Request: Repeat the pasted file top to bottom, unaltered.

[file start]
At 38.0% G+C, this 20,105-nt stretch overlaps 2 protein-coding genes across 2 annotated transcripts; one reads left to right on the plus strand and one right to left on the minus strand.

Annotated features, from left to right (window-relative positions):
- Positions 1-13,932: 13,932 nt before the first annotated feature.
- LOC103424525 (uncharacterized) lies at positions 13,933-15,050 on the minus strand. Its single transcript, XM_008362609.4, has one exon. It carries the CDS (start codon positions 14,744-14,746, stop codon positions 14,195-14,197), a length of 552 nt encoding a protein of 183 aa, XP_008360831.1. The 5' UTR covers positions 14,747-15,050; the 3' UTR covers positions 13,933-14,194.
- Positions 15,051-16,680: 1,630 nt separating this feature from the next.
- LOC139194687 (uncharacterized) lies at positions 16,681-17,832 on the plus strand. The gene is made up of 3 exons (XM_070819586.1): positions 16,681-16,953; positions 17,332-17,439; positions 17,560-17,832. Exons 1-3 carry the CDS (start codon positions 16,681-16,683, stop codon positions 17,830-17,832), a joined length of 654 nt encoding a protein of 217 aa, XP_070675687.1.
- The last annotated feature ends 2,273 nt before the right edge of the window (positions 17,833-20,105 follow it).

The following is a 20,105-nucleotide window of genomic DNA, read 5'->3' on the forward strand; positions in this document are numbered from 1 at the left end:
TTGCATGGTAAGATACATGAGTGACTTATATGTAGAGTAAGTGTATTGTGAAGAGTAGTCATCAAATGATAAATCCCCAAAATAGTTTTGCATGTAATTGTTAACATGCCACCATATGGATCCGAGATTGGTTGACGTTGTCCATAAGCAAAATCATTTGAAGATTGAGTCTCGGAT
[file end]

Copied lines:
At 38.0% G+C, this 20,105-nt stretch overlaps 2 protein-coding genes across 2 annotated transcripts; one reads left to right on the plus strand and one right to left on the minus strand.

Annotated features, from left to right (window-relative positions):
- Positions 1-13,932: 13,932 nt before the first annotated feature.
- LOC103424525 (uncharacterized) lies at positions 13,933-15,050 on the minus strand. Its single transcript, XM_008362609.4, has one exon. It carries the CDS (start codon positions 14,744-14,746, stop codon positions 14,195-14,197), a length of 552 nt encoding a protein of 183 aa, XP_008360831.1. The 5' UTR covers positions 14,747-15,050; the 3' UTR covers positions 13,933-14,194.
- Positions 15,051-16,680: 1,630 nt separating this feature from the next.
- LOC139194687 (uncharacterized) lies at positions 16,681-17,832 on the plus strand. The gene is made up of 3 exons (XM_070819586.1): positions 16,681-16,953; positions 17,332-17,439; positions 17,560-17,832. Exons 1-3 carry the CDS (start codon positions 16,681-16,683, stop codon positions 17,830-17,832), a joined length of 654 nt encoding a protein of 217 aa, XP_070675687.1.
- The last annotated feature ends 2,273 nt before the right edge of the window (positions 17,833-20,105 follow it).

The following is a 20,105-nucleotide window of genomic DNA, read 5'->3' on the forward strand; positions in this document are numbered from 1 at the left end:
TTGCATGGTAAGATACATGAGTGACTTATATGTAGAGTAAGTGTATTGTGAAGAGTAGTCATCAAATGATAAATCCCCAAAATAGTTTTGCATGTAATTGTTAACATGCCACCATATGGATCCGAGATTGGTTGACGTTGTCCATAAGCAAAATCATTTGAAGATTGAGTCTCGGAT